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Cymraeg

A new home for Shakespeare

02 November 2007

Cardiff University expertise is supporting a major funding application to reconstruct a playhouse described as "the most important Shakespearean theatre yet to be rebuilt" in an unexpected location.

The idea of rebuilding the first indoor theatre in England, and the only purpose-built playhouse outside London in Shakespeare’s lifetime dates from a conference organised by Professor Richard Wilson, School of English, Communication and Philosophy in 1999.

The Elizabethan playhouse is located at Prescot, Liverpool and with Professor Wilson as academic adviser the project has now reached the final stage of a £27 million ‘Big Lottery’ application to fund the reconstruction.

The application coincides with the run-up to Liverpool’s year as Cultural Capital of Europe, but would not have been possible without the rediscovery of the ‘Lancashire Shakespeare’ connections substantiated by Professor Wilson in books such as Secret Shakespeare.

Professor Wilson said: "The possibility of extending the ‘Shakespeare industry’ to Liverpool has enormous economic, cultural and educational implications for the North-West.

"Our aim is for the theatre to become a focus for the rediscovery of a crucial part of the Shakespeare story: the great touring network that carried Elizabethan actors through Britain and Europe as far as Denmark, Germany and Poland."

Through Professor Wilson’s research it emerges that the reason the playhouse was built in Prescot was that Shakespeare’s company acted for the Earl of Derby throughout the 1590s. Plays such as Richard III, Love’s Labour’s Lost and A Midsummer Night’s Dream were likely to have been staged there for the Earl.

Professor Martin Kayman, Head of the Cardiff School of English, Communication and Philosophy said: "As academic adviser Professor Wilson has provided the narrative which underpins the ‘Big Lottery’ application, and has liaised closely with the architectural team to design the best possible reconstruction of the original playhouse for the benefit of future generations of scholars and students."

In the absence of plans, the project is to reconstruct the Cockpit in Court, a 1629 Downing Street theatre for which exact designs survive by the great architect Inigo Jones. Its reconstruction is supported by Shakespeare’s Globe as a northern venue for future Globe productions.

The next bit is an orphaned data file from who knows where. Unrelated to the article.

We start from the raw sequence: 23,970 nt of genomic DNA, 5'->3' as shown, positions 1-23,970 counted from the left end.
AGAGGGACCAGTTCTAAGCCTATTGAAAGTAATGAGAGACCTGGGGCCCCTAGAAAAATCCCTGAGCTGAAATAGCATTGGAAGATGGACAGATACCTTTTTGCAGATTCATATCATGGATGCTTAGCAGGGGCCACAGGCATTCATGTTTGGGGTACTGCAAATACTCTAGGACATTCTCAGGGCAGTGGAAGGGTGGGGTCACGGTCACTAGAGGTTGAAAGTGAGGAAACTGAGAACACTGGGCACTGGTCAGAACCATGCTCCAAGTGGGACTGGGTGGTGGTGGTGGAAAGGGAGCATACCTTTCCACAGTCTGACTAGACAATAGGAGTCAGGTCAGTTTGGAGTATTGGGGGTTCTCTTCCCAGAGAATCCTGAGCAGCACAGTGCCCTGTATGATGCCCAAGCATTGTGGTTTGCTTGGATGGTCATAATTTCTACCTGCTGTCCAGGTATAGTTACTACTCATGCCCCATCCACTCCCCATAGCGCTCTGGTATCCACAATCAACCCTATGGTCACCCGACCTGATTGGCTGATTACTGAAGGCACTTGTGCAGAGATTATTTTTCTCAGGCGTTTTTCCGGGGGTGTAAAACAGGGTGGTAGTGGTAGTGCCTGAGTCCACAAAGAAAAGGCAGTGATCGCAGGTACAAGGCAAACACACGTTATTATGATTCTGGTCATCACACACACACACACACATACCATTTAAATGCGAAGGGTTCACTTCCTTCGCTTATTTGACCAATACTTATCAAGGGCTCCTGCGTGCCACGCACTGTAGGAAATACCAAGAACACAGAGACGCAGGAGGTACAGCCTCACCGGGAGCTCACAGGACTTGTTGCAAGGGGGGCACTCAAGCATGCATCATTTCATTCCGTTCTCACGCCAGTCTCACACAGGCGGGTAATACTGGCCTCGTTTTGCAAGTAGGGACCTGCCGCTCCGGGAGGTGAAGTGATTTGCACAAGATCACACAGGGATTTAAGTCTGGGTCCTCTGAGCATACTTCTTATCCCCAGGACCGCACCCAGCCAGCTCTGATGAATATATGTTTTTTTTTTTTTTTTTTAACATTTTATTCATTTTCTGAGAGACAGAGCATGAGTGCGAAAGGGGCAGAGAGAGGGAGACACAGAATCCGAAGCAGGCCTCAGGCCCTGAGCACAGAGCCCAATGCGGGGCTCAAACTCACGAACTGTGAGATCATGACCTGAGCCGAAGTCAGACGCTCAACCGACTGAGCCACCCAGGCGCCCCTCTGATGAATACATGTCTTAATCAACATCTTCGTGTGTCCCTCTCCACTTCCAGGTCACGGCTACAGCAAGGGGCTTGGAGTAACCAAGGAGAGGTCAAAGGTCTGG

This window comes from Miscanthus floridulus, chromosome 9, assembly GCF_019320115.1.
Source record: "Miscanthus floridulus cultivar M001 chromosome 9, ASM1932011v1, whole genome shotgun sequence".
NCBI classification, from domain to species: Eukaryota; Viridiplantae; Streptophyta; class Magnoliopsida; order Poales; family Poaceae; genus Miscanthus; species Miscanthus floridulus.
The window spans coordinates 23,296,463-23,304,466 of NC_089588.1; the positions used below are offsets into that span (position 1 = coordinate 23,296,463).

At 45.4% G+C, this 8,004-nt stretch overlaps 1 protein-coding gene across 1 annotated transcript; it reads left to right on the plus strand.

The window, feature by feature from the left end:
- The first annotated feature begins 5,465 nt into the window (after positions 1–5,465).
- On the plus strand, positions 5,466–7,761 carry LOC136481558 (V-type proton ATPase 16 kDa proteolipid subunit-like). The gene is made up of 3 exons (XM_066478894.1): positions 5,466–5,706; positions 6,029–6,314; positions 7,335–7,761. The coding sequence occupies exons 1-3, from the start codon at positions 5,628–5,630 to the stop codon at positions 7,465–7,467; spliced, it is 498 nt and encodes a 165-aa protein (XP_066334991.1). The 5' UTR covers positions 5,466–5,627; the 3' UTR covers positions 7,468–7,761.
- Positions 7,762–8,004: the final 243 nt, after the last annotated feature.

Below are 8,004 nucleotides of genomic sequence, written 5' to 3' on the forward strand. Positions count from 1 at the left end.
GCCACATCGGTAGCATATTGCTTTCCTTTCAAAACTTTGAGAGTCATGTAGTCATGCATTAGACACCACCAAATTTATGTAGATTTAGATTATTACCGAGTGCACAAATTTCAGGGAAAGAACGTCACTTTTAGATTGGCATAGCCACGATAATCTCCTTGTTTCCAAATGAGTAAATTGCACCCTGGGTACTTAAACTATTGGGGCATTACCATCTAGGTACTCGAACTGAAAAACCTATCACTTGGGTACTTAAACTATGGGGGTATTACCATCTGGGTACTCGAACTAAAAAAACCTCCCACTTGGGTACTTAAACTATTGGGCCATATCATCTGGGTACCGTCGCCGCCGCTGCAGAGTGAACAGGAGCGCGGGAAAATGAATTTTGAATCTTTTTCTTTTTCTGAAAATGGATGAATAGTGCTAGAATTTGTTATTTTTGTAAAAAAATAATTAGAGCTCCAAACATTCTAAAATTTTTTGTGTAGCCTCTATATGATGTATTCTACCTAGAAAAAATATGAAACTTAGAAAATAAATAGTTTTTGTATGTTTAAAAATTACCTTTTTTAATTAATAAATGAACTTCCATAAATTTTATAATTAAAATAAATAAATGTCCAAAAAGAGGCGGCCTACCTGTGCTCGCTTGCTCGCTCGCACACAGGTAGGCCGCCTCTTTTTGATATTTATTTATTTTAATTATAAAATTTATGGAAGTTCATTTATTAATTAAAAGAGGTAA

-Ends -

ENCAP3 Shakespeare

Notes to Editors:

  1. Shakespeare North at the Cockpit was short-listed for the ‘Big Lottery’ award, and the project is now on the verge of major media attention. The reconstruction will provide a northern complement to Stratford and Southwark, and has attracted the enthusiastic support of universities across the North-West region. Under the chairmanship of the current Earl of Derby, the patrons of Shakespeare North include Cherie Blair, Helen Mirren, Phil Redmond and Patrick Stewart, as well as the Vice-Chancellors of Liverpool and Liverpool John Moores Universities. The Artistic Director is David Thacker, formerly director of the Young Vic, and an Associate Director of the Royal Shakespeare Company. As the Chair of the Northern Shakespeare Trust (one of the two parent bodies, along with Knowsley Borough Council), Professor Wilson’s main role is as guardian of the intellectual and academic integrity of the project.
  2. Cardiff University is recognised in independent government assessments as one of Britain’s leading teaching and research universities. Founded by Royal Charter in 1883, the University today combines impressive modern facilities and a dynamic approach to teaching and research. The University’s breadth of expertise in research and research-led teaching encompasses: the humanities; the natural, physical, health, life and social sciences; engineering and technology; preparation for a wide range of professions; and a longstanding commitment to lifelong learning. Cardiff is a member of the Russell Group of Britain’s leading research universities. Visit the University website at: www.cardiff.ac.uk.
  3. The School of English, Communication and Philosophy has a world-wide reputation as a centre for research and publication in English Literature, Language Communication, Critical and Cultural Theory and Philosophy. Within English and Communication, the School has expertise across a wide range of topics, from Old Norse and Old English to post-colonialism, post-modernism and sociolinguistics. Its staff are internationally recognised and regularly cited in fields ranging as widely as: Early English culture; medieval studies; Shakespeare; Byron; Scott; Trollope; Crime fiction and criminography; Celtic literature in English; children’s literature; critical and cultural theory; feminist criticism; postmodernism; systemic, functional and computational linguistics; sociolinguistics; and cultural pragmatics. English Language and Literature was awarded the top "Grade 5" rating in the government-sponsored assessment of research quality within British universities. The teaching of language and communication has also been assessed as "Excellent" in the recent assessment of teaching quality.

Further Information:

Professor Richard Wilson (is available for interview on request)
School of English, Communication and Philosophy
Cardiff University
Email: WilsonR@cardiff.ac.uk

Emma Darling
Public Relations Office,
Cardiff University
Tel: 029 2087 4499
Email: DarlingEL@cardiff.ac.uk